Nigeria lost 16,458.9 megawatts of electricity as challenges of gas supply, water management and national grid forced 25 of the 29 power generation companies (Gencos) to cut down on their capacities at the weekend, a report from the Office of the Vice President, Prof. Yemi Osinbajo has disclosed.
According to the report obtained from the Advisory Power Team in Osinbajo’s office, only four Gencos were able to fully dispatch their generated volumes within the six-day period.
While five Gencos were completely shut down, others had issues of grid, gas and water management constraints.
Based on the report, which newsmen obtained in Abuja, for the six-day period, starting from May 6, 2,078.5MW was not generated into the grid with gas constraint accounting for 1,508MW of this while grid and water management constraints accounted for the loss of 419.5MW and 150MW, respectively.
On May 7, the situation deteriorated with 2,606.6MW lost.
Out of this gas, grid and water management constraints accounted for 1,547.5MW, 909.1MW and 150MW respectively.
On May 8, it further got poorer with 2,733.1MW lost to the constraints.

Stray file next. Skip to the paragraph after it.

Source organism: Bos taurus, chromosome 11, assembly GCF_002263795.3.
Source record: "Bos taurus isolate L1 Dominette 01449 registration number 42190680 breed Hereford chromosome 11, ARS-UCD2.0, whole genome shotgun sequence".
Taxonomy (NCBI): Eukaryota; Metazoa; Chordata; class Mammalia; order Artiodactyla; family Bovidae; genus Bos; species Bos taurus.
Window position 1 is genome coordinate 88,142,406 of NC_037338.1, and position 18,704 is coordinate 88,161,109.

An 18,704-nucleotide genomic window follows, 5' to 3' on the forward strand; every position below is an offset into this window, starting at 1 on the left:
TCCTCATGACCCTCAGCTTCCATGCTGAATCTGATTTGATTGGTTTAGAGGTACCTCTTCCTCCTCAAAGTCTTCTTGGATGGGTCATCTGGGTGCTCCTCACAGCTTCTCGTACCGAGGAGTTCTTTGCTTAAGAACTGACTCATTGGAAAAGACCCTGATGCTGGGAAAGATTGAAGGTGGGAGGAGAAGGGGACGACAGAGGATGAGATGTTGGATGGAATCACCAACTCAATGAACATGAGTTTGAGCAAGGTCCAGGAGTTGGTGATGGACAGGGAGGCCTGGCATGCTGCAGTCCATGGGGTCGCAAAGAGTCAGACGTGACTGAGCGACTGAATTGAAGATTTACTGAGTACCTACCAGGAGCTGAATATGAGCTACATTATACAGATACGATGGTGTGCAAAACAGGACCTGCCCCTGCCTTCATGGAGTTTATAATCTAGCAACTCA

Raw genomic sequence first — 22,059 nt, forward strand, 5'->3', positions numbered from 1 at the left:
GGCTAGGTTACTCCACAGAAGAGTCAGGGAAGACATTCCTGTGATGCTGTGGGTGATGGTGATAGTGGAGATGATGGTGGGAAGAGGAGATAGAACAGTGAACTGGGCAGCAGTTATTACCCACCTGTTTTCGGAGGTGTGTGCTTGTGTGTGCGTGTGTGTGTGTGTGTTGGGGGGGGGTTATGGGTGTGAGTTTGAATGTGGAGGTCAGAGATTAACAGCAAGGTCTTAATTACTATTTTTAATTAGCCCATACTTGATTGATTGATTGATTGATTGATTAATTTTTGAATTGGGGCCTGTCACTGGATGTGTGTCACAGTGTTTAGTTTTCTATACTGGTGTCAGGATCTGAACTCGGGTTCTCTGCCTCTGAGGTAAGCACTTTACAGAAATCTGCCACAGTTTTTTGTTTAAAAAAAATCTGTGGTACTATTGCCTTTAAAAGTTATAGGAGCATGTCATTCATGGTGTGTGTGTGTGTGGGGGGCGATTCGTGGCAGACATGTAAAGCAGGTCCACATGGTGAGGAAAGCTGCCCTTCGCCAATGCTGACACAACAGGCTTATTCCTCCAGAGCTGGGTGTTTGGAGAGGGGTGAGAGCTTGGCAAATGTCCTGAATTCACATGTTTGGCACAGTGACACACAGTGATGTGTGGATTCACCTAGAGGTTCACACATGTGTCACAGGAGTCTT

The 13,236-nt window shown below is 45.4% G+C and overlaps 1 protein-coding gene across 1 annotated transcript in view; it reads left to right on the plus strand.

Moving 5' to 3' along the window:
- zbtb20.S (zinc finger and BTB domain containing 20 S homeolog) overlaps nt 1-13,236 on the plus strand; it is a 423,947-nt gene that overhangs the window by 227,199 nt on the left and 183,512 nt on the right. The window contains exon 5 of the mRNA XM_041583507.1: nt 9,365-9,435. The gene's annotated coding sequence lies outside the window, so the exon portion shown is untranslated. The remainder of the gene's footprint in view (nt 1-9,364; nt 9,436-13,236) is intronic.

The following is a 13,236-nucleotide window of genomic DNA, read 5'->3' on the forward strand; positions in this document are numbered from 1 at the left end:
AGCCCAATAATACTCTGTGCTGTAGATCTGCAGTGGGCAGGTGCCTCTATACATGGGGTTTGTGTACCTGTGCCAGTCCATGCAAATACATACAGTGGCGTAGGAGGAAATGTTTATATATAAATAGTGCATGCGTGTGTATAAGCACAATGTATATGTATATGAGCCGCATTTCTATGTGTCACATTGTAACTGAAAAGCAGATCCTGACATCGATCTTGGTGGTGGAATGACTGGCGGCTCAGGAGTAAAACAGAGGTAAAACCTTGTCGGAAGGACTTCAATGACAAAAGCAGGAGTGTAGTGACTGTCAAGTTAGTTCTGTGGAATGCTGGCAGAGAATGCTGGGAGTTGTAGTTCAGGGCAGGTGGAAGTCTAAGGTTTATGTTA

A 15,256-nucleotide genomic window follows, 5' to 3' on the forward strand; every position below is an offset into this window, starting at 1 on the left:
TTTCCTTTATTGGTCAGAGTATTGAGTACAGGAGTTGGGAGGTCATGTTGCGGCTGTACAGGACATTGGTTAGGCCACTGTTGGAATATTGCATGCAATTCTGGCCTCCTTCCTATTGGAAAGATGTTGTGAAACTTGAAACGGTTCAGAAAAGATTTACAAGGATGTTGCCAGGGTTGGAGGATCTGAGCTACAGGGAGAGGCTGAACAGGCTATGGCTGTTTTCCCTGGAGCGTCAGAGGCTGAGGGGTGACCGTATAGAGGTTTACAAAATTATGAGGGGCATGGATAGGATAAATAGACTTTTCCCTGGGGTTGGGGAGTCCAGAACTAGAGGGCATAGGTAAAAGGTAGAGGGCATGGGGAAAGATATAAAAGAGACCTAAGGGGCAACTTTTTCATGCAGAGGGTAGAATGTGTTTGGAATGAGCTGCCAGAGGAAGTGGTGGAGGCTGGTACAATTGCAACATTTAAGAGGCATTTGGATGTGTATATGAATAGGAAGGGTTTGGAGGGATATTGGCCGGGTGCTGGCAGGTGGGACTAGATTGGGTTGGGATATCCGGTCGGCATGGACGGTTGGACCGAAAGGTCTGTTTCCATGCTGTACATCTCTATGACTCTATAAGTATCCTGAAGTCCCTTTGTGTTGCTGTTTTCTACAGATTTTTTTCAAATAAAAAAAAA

Shortage of gas supply ensured 1,674MW was not produced while grid and water management issues resulted to 909.1MW and 150MW again.
Between May 9 and 10, the losses rose to 3,057.1MW and 3,272.5MW, respectively, with gas constraints accounting for 1,674MW and 1,472.5MW, while grid issues accounted for 1,383.1MW and 1,650MW respectively. There was also a water management issue on May 10, which resulted to 150MW unavailable.
On May 11, the total constrained was 2,711.1MW with gas constraint been 1,472.5MW while grid had 1,126.1MW. The report showed that N8.100 billion worth of revenue was lost in this regards.
Further on a day-by-day supply basis, it explained that 4,270MW was supplied to the grid on May 6; 4,426MW on May 7; 3,322MW on May 8; and then an abysmal 1,585MW on May before it went up to 3,069MW on May 10, and then 3,751MW on May 11.
Last Wednesday, the country’s electricity grid experienced a collapse which the Transmission Company of Nigeria (TCN) reportedly said was as a result of a tripping of its transmission line along the Onitsha route. TCN also said a sudden stop of operation by a Genco caused the collapse, and hinted it had asked the Nigerian Electricity Regulatory Commission (NERC) to approve its procurement of a 250MW spinning reserve to forestall such incidences.